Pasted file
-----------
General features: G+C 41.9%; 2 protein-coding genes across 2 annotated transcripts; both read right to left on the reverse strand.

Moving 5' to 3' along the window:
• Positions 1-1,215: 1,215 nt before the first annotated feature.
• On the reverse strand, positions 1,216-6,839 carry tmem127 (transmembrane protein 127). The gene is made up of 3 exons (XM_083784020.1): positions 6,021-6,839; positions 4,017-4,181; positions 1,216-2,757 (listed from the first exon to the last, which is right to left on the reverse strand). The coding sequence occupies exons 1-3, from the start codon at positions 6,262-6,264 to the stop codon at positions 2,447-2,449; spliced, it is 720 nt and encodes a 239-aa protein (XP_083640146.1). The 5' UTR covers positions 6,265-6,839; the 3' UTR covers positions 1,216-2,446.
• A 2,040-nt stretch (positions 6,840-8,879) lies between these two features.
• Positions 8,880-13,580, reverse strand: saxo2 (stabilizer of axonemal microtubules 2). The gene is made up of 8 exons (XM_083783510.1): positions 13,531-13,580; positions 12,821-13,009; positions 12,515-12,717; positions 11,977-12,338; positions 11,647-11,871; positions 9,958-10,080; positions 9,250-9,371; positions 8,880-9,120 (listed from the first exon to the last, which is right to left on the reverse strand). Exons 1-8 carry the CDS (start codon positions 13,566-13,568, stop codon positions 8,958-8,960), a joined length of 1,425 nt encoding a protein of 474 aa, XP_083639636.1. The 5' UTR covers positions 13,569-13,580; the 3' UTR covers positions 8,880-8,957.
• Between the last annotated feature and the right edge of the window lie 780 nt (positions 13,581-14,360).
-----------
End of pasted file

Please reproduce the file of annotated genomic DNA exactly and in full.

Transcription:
General features: G+C 41.9%; 2 protein-coding genes across 2 annotated transcripts; both read right to left on the reverse strand.

Moving 5' to 3' along the window:
• Positions 1-1,215: 1,215 nt before the first annotated feature.
• On the reverse strand, positions 1,216-6,839 carry tmem127 (transmembrane protein 127). The gene is made up of 3 exons (XM_083784020.1): positions 6,021-6,839; positions 4,017-4,181; positions 1,216-2,757 (listed from the first exon to the last, which is right to left on the reverse strand). The coding sequence occupies exons 1-3, from the start codon at positions 6,262-6,264 to the stop codon at positions 2,447-2,449; spliced, it is 720 nt and encodes a 239-aa protein (XP_083640146.1). The 5' UTR covers positions 6,265-6,839; the 3' UTR covers positions 1,216-2,446.
• A 2,040-nt stretch (positions 6,840-8,879) lies between these two features.
• Positions 8,880-13,580, reverse strand: saxo2 (stabilizer of axonemal microtubules 2). The gene is made up of 8 exons (XM_083783510.1): positions 13,531-13,580; positions 12,821-13,009; positions 12,515-12,717; positions 11,977-12,338; positions 11,647-11,871; positions 9,958-10,080; positions 9,250-9,371; positions 8,880-9,120 (listed from the first exon to the last, which is right to left on the reverse strand). Exons 1-8 carry the CDS (start codon positions 13,566-13,568, stop codon positions 8,958-8,960), a joined length of 1,425 nt encoding a protein of 474 aa, XP_083639636.1. The 5' UTR covers positions 13,569-13,580; the 3' UTR covers positions 8,880-8,957.
• Between the last annotated feature and the right edge of the window lie 780 nt (positions 13,581-14,360).